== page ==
Transforming the urban space through transit-oriented development : the 3V approach

  title={Transforming the urban space through transit-oriented development : the 3V approach},
  author={Serge Salat and Gerald Paul Ollivier},
Imagine a city that is more competitive, with higher-quality neighborhoods, lower infrastructure costs, and lower C02 emissions per unit of activity. This city has lower combined transportation and housing costs for its residents than other cities at similar levels of economic activity. Its residents can access most jobs and services easily through a combination of low-cost public transport, walking and cycling. Its core economic and population centers are resilient to natural hazards. It is… 

ReStructuring Urban Space of Hanoi City on the Basis of Urban Mass Transit Development

The appearance of mass rapid transit in megacities like Hanoi is now changing the current urban structure and land-use. According to experiences in many cities in the world, urban structure will

Identifying Urban Structure Based on Transit-Oriented Development

The fast development of urbanization has led to imbalances in cities, causing congestion, pollution, and urban sprawl. In response to the growing concern over the distribution of demand and supply, a

Urban space in transit area of South Sumatra light rail transit in Palembang

A new transportation system built in Palembang, the South Sumatra Light Rail Transit (otherwise known as LRT Sumsel), stretches along the road corridor from Sultan Mahmud Badarudin II Airport to the

Unaccounted infrastructure needs for transit-oriented developments

Increasingly, U.S. cities are focusing on transit-oriented development (TOD) policies to expand the stock of higher-density, mixed-use development near public transit stations within the context of a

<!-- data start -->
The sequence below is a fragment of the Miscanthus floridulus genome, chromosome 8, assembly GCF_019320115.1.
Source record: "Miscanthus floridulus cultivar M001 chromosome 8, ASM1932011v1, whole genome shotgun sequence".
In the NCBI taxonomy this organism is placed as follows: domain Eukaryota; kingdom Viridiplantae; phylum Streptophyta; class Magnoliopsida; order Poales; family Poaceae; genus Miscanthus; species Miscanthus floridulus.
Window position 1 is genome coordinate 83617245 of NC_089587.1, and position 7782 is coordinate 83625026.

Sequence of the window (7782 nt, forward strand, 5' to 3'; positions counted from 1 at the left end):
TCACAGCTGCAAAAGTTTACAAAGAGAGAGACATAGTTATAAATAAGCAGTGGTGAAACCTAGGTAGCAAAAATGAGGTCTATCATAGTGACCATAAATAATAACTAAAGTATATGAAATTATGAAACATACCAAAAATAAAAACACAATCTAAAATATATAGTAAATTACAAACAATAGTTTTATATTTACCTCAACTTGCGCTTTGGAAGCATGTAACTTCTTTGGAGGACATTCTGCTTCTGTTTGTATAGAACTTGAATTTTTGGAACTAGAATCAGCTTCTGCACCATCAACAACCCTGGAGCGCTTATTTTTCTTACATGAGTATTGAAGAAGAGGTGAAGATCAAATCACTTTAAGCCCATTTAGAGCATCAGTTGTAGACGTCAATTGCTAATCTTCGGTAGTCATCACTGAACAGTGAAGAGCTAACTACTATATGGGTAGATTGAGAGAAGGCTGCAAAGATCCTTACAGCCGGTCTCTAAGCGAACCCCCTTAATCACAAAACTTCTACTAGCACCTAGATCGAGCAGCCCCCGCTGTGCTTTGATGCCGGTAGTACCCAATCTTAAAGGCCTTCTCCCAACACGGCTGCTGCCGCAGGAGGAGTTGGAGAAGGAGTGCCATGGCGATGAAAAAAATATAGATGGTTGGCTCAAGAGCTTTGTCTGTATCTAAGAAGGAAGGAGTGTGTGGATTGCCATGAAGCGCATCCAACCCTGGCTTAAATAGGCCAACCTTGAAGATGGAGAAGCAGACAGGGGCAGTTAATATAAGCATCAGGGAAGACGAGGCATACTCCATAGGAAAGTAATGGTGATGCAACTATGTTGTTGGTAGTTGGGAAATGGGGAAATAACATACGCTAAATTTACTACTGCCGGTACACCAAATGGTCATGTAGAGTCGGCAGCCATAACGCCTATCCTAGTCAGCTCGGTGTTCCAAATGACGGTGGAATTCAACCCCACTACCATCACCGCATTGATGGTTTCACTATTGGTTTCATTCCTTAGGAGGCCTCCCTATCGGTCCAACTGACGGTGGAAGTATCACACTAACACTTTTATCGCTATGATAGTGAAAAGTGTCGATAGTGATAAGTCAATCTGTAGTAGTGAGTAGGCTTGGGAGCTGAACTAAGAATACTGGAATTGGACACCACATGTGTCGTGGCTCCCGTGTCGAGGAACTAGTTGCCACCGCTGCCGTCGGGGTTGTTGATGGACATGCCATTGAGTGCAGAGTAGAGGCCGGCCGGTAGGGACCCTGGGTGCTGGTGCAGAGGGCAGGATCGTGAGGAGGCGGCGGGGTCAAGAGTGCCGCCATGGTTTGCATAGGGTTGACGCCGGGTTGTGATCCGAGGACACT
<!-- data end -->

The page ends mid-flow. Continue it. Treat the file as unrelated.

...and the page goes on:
The Hidden Wealth of Cities: Creating, Financing, and Managing Public Spaces

In every city, the urban spaces that form the public realm, ranging from city streets, neighborhood squares, and parks to public facilities such as libraries and markets—account for about one-third

Transit Oriented Development (TOD) Policies and Station Area Development in Asian Cities

  • T. Kidokoro
  • Economics
    IOP Conference Series: Earth and Environmental Science
  • 2019
Many metropolitan cities of Asia are planning and implementing extensive investment in mass transit network and thus, are now at the threshold of whether they become transit cities or car traffic

ISUF 2019 XXVI International Seminar on Urban Form: Cities as Assemblages

With the vast expansion of cities enabled by motorised transport, the conjunction between metropolitan and neighbourhood mobilities has attracted increasing attention in transport and urban research.



Accessibility and the choice of network investments in the London Underground

In 1863, the Metropolitan Railway of what came to be known as the London Underground successfully opened as the world’s first subway. Its high ridership spawned interest in additional links.

A long-time limit for world subway networks

It is shown that the temporal evolution of the structure of the world's largest subway networks converge to a shape that shares similar generic features despite their geographical and economic differences, and suggests the existence of dominant, universal mechanisms governing the evolution of these structures.

Making tracks

  • H. Rowell
  • History, Political Science
  • 1991
An ambitious idea, particularly when there were only the most basic mechanics in terms of roads, maps, cars and accommodation. Yet by 1939 over 1000 crossings of the Nullarbor Plain, between Adelaide

Gibrat's Law for (All) Cities

Two empirical regularities concerning the size distribution of cities have repeatedly been established: Zipf's law holds (the upper tail is Pareto), and city growth is proportionate. Census 2000 data

Zipf's Law for Cities: An Explanation

Zipf ’s law is a very tight constraint on the class of admissible models of local growth. It says that for most countries the size distribution of cities strikingly fits a power law: the number of

The origin of bursts and heavy tails in human dynamics

It is shown that the bursty nature of human behaviour is a consequence of a decision-based queuing process: when individuals execute tasks based on some perceived priority, the timing of the tasks will be heavy tailed, with most tasks being rapidly executed, whereas a few experience very long waiting times.